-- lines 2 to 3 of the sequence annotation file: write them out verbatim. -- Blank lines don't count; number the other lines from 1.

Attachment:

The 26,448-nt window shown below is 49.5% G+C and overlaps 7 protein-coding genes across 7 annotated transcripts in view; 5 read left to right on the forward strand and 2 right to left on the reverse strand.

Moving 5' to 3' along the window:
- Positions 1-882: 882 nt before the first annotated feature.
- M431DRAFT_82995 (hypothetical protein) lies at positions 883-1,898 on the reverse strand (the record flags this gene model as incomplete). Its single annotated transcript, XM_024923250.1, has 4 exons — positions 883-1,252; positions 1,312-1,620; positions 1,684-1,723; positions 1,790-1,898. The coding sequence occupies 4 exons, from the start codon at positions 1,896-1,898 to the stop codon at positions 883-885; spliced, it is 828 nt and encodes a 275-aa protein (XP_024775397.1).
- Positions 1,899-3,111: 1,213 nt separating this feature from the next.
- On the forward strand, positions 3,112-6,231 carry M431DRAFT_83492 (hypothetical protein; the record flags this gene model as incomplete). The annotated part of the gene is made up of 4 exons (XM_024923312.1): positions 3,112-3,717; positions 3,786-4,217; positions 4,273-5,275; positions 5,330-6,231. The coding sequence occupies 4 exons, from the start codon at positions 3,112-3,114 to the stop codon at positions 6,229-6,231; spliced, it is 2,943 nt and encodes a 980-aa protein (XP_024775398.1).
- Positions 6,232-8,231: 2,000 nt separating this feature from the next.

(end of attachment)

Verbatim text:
Moving 5' to 3' along the window:
- Positions 1-882: 882 nt before the first annotated feature.